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EDITORIAL: Even after Veterans Day, remember who keeps society afloat

Pictured above is Arlington National Cemetery, where many of America's soldiers lie. This year is one of the most important ever to appreciate those who sacrifice for the common good. – Photo by Wikimedia

Wednesday was Veterans Day, a holiday instituted by former President Woodrow Wilson following World War I. The holiday, of course, is designed to honor soldiers who have fought with integrity for America and our nation’s interests.

Soldiers obviously deal with a wide array of difficulties. They certainly are not paid comfortably for them either, and outside of the normal traumas of combat and long deployments from home, returning troops often deal with long-term psychiatric issues, even contemporarily.

A huge portion of combat veterans from our most recent large-scale conflicts — the wars in Iraq and Afghanistan — deal with mental health issues following their terms in the military.

“More than 2 million troops have already been deployed to the wars in Iraq and Afghanistan with no end in sight. Almost a third of all service-persons in these ongoing conflicts suffer from some clinically significant mental condition, the poster child for which is PTSD (post traumatic stress disorder) and their complications of suicide, addiction and domestic or other-directed violence,” according to Psychiatric Times.

Not everybody thinks those wars were justified conflicts, understandably, but the fact is that most of those troops join the military due to financial or occupational concerns — not because they think they are acting nobly by doing so.

“(Forty-seven) percent (of people) believed that troops service either out of patriotism or sense of duty, 43 percent believed they joined for employment and the remaining 10 percent selected desperation … But survey respondents who had served in the military were less likely to cite patriotism and citizenship and more likely to cite the pay and benefits ― 40 percent, compared to 47 percent of those who responded but didn’t have military experience,” according to Military Times.

In addition, these oft-maligned troops return to benefits that are mismanaged by the Department of Veterans Affairs, which has a long history of letting down our nation’s soldiers.

This year, though, members of broader American society have begun to finally understand a little bit of the plight of veterans. Essential workers (particularly in the medical field) during the coronavirus disease (COVID-19) pandemic have dealt with stresses similar to veterans during this crisis.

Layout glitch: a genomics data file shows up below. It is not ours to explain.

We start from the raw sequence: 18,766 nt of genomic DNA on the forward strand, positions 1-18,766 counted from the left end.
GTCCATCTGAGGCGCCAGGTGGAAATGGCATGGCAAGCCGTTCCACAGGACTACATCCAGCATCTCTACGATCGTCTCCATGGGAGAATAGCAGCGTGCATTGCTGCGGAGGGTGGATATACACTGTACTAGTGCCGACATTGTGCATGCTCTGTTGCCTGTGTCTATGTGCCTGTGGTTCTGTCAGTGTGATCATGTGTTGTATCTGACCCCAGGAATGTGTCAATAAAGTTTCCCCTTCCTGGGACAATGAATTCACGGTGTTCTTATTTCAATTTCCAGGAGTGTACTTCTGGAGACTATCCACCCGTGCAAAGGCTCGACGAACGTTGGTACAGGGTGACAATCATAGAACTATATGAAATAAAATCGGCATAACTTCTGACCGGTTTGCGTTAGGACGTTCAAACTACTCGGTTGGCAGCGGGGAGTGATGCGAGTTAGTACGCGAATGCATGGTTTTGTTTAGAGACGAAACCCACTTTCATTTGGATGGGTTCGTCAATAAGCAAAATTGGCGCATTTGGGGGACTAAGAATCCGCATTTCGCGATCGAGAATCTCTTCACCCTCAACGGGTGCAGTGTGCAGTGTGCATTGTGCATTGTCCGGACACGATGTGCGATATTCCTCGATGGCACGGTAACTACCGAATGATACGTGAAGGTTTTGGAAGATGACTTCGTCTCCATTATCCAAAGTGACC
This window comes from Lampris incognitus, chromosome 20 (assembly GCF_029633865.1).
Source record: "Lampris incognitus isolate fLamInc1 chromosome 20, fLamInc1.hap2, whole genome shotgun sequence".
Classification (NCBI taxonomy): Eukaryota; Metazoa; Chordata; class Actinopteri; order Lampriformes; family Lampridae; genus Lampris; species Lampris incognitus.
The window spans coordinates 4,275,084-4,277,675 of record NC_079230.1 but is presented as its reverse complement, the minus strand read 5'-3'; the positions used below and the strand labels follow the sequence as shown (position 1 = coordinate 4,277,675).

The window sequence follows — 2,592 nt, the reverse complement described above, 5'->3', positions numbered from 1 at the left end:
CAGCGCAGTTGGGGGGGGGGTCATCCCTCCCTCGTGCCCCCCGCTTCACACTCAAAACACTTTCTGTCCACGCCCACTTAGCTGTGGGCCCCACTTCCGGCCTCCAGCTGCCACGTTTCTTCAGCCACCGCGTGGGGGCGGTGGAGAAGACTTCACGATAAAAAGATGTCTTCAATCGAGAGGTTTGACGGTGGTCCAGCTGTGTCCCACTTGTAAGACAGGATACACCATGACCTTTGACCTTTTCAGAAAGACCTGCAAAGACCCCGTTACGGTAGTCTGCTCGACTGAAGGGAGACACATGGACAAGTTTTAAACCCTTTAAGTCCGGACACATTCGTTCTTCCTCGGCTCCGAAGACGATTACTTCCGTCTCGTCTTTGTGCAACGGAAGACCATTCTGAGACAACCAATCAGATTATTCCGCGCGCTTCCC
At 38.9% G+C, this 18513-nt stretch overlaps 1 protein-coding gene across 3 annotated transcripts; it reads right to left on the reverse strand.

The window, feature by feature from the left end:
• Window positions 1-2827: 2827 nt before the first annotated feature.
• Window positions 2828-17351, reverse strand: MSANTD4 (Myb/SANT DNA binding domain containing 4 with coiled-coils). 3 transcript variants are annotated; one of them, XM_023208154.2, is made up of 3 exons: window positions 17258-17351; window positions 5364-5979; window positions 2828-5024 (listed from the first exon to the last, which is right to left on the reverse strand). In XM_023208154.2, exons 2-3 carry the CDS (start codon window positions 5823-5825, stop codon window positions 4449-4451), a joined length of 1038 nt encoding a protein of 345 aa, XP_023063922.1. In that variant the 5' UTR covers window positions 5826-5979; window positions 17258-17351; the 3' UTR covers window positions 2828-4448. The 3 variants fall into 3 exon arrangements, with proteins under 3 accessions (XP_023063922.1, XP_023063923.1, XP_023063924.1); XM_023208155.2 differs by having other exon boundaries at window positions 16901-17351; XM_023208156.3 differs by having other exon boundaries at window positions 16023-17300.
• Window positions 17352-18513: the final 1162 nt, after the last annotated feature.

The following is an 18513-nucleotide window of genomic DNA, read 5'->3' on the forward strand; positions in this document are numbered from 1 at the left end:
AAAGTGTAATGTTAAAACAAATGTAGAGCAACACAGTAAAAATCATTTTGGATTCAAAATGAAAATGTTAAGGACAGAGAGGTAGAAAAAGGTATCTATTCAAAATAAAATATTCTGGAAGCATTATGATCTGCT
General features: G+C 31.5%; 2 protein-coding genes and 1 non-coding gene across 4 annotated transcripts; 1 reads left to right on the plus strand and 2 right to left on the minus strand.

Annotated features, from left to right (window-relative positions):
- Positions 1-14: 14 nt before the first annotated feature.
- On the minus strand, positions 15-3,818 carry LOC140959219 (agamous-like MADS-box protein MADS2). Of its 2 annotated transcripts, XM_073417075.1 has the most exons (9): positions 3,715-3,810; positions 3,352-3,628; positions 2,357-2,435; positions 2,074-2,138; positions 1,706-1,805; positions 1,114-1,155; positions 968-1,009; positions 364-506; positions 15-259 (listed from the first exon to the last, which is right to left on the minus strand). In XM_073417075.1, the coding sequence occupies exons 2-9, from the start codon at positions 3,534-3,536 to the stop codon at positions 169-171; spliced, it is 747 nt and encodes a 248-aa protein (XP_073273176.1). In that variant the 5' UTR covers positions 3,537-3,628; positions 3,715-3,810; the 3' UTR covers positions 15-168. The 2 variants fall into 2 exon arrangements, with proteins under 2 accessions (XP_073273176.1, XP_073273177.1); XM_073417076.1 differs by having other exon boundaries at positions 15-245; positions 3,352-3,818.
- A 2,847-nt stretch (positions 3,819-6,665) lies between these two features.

This is not to say that the experience of combat veterans completely mirrors those of our essential workers. Veterans deal with psychological torment of a far higher caliber due to the wildly intense, life-and-death nature of their struggle. But essential workers have faced some surface-level similarities. 

For instance, much like veterans, some essential workers have to endure hazardous conditions — COVID-19 itself — with scant protection and indecent compensation.

“Like the higher-paid doctors and nurses they work alongside, (some) essential workers are risking their lives during the pandemic — but with far less prestige and recognition, very low pay and less access to the protective equipment that could save their lives,” according to Brookings.

On top of that, nurses and doctors, who do tend to enjoy quality compensation, have already reported mental health difficulties due to the chaotic and traumatic state of their COVID-19 imbued hospitals. One piece from the Scientific American explains how doctors and nurses may face psychological harm during the pandemic.

"Trauma is often associated with something overtly violent, such as a car accident or a shooting. But Dutch philosopher Ciano Aydin describes a situation as traumatic when it ‘violates’ familiar expectations about someone’s life and world, sending them into a ‘state of extreme confusion and uncertainty.’ In the case of this pandemic, prolonged uncertainty is compounded by the moral anguish health care professionals face when they do not have adequate resources to treat critically ill patients … ” according to Scientific American.

While we are not directly comparing the plight of veterans and the struggles of the essential worker, there are certainly lessons to be learned from their scenarios.

Soldiers, veterans and essential workers are all critical to the infrastructure of our society, yet our government and institutions routinely neglect them. For essential (and all) workers, government-backed paid sick leave would help financially insecure people retain a semblance of safety. For both veterans and essential workers, subsidized health care would help manage their psychological issues down the road.

But if one thing is for certain we — including us at Rutgers, who benefit from the University’s fair share of essential workers — cannot take them for granted. A meager “thank you” is not enough — we must demand change to show our appreciation. 

Right now, an important way to show care for our healthcare system is to take the pandemic seriously. Cases are growing at a frightening pace — on Wednesday, the U.S. recorded 142,860 new infections. Without proper care and precaution, and without demanding change, you cannot say you appreciate our nation’s most important members — we all should work to do better.


The Daily Targum's editorials represent the views of the majority of the 152nd editorial board. Columns, cartoons and letters do not necessarily reflect the views of the Targum Publishing Company or its staff.


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